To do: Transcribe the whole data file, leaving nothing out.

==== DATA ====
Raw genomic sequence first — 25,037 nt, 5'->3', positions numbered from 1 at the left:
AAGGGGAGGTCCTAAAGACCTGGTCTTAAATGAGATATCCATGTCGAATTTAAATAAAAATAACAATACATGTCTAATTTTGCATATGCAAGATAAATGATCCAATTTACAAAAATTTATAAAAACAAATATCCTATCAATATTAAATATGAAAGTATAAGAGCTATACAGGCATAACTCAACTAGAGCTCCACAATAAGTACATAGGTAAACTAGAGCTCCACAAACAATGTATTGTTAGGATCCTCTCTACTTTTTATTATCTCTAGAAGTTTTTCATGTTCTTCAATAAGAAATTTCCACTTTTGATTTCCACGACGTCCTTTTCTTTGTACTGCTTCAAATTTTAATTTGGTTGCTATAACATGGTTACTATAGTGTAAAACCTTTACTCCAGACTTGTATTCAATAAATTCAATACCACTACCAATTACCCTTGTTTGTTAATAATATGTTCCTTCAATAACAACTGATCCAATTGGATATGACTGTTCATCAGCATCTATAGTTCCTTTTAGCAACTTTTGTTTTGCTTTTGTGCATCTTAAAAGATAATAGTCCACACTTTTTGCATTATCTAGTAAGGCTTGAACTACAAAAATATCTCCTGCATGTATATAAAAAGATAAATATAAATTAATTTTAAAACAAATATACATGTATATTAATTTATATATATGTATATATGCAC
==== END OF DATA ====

Raw genomic sequence first — 25,037 nt, 5'->3', positions numbered from 1 at the left:
AAGGGGAGGTCCTAAAGACCTGGTCTTAAATGAGATATCCATGTCGAATTTAAATAAAAATAACAATACATGTCTAATTTTGCATATGCAAGATAAATGATCCAATTTACAAAAATTTATAAAAACAAATATCCTATCAATATTAAATATGAAAGTATAAGAGCTATACAGGCATAACTCAACTAGAGCTCCACAATAAGTACATAGGTAAACTAGAGCTCCACAAACAATGTATTGTTAGGATCCTCTCTACTTTTTATTATCTCTAGAAGTTTTTCATGTTCTTCAATAAGAAATTTCCACTTTTGATTTCCACGACGTCCTTTTCTTTGTACTGCTTCAAATTTTAATTTGGTTGCTATAACATGGTTACTATAGTGTAAAACCTTTACTCCAGACTTGTATTCAATAAATTCAATACCACTACCAATTACCCTTGTTTGTTAATAATATGTTCCTTCAATAACAACTGATCCAATTGGATATGACTGTTCATCAGCATCTATAGTTCCTTTTAGCAACTTTTGTTTTGCTTTTGTGCATCTTAAAAGATAATAGTCCACACTTTTTGCATTATCTAGTAAGGCTTGAACTACAAAAATATCTCCTGCATGTATATAAAAAGATAAATATAAATTAATTTTAAAACAAATATACATGTATATTAATTTATATATATGTATATATGCAC